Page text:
Scottish climate expert dies in tragic Antarctic accident

University of Maine professor Gordon Hamilton, in Kangerdlugssuaq Glacier, East Greenland. (Leigh Stearns via AP)
University of Maine professor Gordon Hamilton, in Kangerdlugssuaq Glacier, East Greenland. (Leigh Stearns via AP)
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An acclaimed expert on climate change died when his snowmobile plunged 100ft after hitting a crevasse in Antarctica.

Gordon Hamilton, 50, originally from Dundee and married with two children, was working at a field operation on White Island, in the Ross archipelago.

He died on Saturday October 22, according to the National Science Foundation (NSF).

Dr Hamilton’s research had revealed drastic and rapid change in ice sheets across Antarctica.

He was a prominent climate scientist, studying glaciers and their impact on sea levels in a changing climate.

In addition to his field work, he was an associate research professor at Maine University at the Climate Change Institute.

The university’s president, Susan Hunter, led the tributes, saying: “The University of Maine has lost one of its leading scientists.

“Gordon’s glaciology research around the world — from Antarctica to Greenland — was second to none. He leaves a legacy as an outstanding scientist, and a caring mentor and well-known teacher to undergraduate and graduate students.

“Our heart-felt thoughts and prayers go to his wife, Fiona, and their two children, Martin and Calum, and his friends and colleagues around the world.”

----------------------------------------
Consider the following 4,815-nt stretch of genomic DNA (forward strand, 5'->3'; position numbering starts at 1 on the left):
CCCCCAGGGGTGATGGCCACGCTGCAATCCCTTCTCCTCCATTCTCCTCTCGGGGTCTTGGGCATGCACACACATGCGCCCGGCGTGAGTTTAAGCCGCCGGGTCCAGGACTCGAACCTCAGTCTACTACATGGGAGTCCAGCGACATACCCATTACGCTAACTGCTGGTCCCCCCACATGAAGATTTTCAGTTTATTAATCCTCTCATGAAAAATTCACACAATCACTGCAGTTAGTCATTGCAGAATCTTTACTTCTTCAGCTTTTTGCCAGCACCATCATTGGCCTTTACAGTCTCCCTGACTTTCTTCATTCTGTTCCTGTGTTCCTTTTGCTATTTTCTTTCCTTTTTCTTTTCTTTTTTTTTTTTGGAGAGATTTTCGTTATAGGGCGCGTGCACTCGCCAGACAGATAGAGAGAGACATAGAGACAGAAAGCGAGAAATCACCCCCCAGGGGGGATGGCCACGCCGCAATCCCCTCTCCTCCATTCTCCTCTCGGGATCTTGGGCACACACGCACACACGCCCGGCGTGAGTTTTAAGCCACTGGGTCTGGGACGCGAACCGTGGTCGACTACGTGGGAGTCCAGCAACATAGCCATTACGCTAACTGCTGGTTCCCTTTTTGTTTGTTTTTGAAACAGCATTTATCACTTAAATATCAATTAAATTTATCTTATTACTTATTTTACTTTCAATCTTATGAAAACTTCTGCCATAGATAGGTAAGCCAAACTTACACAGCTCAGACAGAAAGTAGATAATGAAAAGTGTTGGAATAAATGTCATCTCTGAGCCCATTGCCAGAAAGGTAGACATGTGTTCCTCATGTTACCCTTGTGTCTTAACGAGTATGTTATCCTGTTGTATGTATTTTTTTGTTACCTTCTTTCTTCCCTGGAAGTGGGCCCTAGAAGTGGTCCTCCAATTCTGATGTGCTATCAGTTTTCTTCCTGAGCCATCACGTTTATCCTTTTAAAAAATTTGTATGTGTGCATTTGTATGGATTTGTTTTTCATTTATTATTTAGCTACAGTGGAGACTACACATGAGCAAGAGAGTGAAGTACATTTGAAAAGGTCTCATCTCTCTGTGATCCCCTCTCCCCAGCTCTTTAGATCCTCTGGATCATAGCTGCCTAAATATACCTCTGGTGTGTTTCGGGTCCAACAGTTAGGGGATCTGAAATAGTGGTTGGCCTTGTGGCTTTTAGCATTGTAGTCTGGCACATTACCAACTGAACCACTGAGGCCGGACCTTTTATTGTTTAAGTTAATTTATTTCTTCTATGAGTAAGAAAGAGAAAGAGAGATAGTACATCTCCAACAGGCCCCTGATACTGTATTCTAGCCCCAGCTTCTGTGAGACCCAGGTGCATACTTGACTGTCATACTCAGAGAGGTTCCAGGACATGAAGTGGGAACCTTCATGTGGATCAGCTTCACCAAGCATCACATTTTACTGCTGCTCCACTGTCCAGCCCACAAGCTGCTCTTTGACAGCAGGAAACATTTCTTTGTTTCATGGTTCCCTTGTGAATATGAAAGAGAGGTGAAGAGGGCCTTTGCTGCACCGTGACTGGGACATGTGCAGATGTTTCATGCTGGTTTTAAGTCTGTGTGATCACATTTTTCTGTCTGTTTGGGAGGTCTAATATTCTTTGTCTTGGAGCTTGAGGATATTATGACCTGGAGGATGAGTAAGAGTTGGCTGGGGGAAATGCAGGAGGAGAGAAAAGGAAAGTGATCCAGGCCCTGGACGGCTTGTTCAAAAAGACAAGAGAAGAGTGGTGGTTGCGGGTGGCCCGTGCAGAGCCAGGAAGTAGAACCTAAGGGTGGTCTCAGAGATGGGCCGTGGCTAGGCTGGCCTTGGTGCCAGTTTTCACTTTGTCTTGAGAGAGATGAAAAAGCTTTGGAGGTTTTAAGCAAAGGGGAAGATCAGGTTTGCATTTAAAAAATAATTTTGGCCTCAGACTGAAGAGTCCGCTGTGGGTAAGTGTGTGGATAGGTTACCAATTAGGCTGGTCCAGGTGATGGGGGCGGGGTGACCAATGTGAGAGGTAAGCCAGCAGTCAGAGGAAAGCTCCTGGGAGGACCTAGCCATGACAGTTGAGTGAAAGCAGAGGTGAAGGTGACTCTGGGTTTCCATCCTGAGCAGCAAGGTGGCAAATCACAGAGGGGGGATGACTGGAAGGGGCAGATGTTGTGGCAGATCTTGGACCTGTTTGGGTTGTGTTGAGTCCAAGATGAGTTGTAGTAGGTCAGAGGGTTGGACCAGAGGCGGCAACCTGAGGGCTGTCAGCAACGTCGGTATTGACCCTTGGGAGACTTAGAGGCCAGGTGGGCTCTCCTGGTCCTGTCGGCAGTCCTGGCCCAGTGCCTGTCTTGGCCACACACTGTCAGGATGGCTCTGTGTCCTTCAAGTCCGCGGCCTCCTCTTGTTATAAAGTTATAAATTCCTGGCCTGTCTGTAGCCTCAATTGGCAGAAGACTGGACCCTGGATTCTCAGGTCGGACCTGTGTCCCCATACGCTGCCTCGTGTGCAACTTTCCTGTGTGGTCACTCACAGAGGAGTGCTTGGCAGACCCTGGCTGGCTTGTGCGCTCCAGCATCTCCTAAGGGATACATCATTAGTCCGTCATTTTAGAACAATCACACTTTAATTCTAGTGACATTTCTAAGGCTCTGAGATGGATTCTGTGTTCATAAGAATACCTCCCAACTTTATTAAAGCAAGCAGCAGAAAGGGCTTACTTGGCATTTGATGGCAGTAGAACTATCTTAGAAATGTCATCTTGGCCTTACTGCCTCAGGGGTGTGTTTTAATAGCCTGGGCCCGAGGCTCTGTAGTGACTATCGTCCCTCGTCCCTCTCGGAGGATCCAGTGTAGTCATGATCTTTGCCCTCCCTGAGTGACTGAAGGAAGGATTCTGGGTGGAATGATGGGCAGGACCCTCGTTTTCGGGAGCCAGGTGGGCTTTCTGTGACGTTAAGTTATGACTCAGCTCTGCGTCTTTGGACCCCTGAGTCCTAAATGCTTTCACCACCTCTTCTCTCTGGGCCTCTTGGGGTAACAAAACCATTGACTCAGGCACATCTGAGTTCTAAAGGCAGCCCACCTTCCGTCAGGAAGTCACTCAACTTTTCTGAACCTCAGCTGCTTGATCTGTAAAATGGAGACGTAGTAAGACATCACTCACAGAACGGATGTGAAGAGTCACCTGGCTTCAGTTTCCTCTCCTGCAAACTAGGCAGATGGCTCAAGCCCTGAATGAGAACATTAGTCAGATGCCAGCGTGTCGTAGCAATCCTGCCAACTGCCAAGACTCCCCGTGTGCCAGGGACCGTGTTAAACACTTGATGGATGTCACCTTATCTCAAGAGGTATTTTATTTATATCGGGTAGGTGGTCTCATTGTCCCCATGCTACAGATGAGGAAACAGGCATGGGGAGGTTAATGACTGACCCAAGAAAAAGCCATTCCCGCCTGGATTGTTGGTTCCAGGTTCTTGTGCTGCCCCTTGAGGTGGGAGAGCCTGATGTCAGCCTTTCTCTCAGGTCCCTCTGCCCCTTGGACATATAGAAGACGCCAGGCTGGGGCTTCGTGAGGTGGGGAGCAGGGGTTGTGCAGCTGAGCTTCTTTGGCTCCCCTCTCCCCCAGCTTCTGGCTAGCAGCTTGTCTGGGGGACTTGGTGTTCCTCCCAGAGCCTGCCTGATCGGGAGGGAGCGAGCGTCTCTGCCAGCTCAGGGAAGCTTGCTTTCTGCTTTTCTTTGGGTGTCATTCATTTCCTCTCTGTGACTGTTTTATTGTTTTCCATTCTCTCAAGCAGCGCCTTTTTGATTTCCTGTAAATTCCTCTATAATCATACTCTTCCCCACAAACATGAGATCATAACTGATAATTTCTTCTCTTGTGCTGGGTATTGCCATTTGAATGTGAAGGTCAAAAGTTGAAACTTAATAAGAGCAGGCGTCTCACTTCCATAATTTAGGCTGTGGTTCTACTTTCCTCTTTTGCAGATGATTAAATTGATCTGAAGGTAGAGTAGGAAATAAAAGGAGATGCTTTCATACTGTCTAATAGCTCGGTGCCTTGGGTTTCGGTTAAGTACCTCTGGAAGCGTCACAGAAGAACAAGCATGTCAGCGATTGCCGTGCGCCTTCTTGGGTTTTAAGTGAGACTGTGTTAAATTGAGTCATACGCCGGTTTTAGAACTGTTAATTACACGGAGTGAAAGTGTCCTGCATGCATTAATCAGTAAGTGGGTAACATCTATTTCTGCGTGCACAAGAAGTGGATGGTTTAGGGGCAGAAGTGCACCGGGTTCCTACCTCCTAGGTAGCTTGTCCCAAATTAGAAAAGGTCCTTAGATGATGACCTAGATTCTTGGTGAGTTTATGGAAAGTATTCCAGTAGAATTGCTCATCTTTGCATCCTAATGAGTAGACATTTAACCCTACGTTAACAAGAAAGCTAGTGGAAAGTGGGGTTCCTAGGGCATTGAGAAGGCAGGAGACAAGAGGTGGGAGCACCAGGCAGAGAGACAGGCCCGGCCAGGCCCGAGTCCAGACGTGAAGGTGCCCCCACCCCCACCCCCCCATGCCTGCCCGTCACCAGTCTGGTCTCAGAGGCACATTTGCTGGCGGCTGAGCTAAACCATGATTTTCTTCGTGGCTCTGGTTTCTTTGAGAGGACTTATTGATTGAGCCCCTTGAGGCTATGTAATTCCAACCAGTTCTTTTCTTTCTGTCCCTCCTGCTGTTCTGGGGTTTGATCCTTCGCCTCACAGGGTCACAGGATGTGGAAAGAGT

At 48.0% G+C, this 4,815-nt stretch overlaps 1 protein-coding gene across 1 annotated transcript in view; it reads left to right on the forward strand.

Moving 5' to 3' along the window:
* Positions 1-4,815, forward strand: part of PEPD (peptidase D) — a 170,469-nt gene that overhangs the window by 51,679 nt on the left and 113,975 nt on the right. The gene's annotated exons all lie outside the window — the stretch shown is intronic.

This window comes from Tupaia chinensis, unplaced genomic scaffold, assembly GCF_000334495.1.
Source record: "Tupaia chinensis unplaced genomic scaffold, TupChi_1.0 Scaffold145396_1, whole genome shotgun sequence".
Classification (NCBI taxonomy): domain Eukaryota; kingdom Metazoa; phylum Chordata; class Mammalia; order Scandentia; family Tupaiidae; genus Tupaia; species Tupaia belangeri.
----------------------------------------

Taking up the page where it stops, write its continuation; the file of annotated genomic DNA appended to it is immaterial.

Dr Hamilton grew up in Dundee, attending Ancrum Road Primary School and Harris Academy.

He was camping with his research team in the Shear Zone, where two ice shelves meet in a large expanse three miles wide and 125 miles long.

Ice in the zone can be up to 650 feet thick and is intensely crevassed.

Dr Hamilton’s team had been working to identify crevasses, some of which were found and filled earlier in the week. Both teams included experts familiar with the area and with glacial safety.

Kelly Falkner, director of the NSF’s division of polar programmes, said: “The death of one of our colleagues is a tragic reminder of the risks we all face — no matter how hard we work at mitigating those risks — in field research.”

In a 2013 video uploaded by Maine University, Dr Hamilton was heard saying: “I can’t think of a better job or another job I would rather be doing.”

His research revealed drastic and rapid change in ice sheets across Antarctica.

Before joining the university in 2000, he had held positions at the Byrd Polar and Climate Research Center at Ohio State University and the Norwegian Polar Institute.

Dr France Córdova, director of the NSF, said: “I am deeply saddened by the news of the tragic death of Dr. Hamilton. Our thoughts are with the family and entire community as we mourn this loss.”

His death remains under investigation.